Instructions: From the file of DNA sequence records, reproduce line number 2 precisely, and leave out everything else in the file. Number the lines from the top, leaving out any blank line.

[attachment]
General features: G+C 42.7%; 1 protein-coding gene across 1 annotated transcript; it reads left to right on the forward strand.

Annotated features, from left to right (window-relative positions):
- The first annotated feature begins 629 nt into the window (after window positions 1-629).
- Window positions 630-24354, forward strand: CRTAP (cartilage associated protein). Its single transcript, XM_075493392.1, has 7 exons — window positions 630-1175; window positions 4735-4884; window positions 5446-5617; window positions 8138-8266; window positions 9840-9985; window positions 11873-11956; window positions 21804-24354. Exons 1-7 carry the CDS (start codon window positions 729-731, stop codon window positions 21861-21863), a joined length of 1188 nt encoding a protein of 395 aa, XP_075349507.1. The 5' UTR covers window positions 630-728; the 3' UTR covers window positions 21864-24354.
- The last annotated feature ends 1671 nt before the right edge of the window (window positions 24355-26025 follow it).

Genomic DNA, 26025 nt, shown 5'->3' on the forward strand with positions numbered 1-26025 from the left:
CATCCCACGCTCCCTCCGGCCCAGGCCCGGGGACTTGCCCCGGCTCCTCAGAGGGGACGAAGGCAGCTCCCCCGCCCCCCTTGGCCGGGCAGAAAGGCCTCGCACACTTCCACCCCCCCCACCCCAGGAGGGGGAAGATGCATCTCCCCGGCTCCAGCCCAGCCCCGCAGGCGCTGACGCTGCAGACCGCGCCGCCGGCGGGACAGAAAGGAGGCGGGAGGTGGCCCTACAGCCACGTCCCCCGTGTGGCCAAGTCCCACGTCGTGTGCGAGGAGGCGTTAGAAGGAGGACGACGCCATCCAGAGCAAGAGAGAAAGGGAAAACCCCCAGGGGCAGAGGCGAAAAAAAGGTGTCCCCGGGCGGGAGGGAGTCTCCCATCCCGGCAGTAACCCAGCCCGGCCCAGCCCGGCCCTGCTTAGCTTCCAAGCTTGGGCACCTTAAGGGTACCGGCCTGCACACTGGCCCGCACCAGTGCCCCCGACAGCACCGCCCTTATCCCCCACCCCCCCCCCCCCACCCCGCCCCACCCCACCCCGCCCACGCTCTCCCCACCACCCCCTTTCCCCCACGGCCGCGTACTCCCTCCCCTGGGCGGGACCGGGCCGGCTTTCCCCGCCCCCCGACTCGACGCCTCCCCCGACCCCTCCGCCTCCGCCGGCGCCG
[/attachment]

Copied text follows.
Annotated features, from left to right (window-relative positions):